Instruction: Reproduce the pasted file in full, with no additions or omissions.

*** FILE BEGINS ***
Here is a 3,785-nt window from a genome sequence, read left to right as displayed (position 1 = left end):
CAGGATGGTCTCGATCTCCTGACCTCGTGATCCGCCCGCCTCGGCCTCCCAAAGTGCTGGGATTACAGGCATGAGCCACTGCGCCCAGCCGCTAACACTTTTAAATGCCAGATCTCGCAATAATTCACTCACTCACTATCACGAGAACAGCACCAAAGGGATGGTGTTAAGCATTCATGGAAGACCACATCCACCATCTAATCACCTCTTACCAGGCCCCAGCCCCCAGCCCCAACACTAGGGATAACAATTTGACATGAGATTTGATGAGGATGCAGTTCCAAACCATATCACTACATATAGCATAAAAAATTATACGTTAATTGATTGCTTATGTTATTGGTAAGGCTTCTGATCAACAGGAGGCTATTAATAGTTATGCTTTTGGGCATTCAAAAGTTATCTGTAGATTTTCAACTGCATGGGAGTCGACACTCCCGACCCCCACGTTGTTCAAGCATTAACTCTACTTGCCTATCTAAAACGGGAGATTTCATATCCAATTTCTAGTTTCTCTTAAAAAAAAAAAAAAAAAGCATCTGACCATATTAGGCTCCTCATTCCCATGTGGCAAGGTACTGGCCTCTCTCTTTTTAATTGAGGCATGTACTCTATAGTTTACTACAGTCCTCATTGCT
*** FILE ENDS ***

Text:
Here is a 3,785-nt window from a genome sequence, read left to right as displayed (position 1 = left end):
CAGGATGGTCTCGATCTCCTGACCTCGTGATCCGCCCGCCTCGGCCTCCCAAAGTGCTGGGATTACAGGCATGAGCCACTGCGCCCAGCCGCTAACACTTTTAAATGCCAGATCTCGCAATAATTCACTCACTCACTATCACGAGAACAGCACCAAAGGGATGGTGTTAAGCATTCATGGAAGACCACATCCACCATCTAATCACCTCTTACCAGGCCCCAGCCCCCAGCCCCAACACTAGGGATAACAATTTGACATGAGATTTGATGAGGATGCAGTTCCAAACCATATCACTACATATAGCATAAAAAATTATACGTTAATTGATTGCTTATGTTATTGGTAAGGCTTCTGATCAACAGGAGGCTATTAATAGTTATGCTTTTGGGCATTCAAAAGTTATCTGTAGATTTTCAACTGCATGGGAGTCGACACTCCCGACCCCCACGTTGTTCAAGCATTAACTCTACTTGCCTATCTAAAACGGGAGATTTCATATCCAATTTCTAGTTTCTCTTAAAAAAAAAAAAAAAAAGCATCTGACCATATTAGGCTCCTCATTCCCATGTGGCAAGGTACTGGCCTCTCTCTTTTTAATTGAGGCATGTACTCTATAGTTTACTACAGTCCTCATTGCT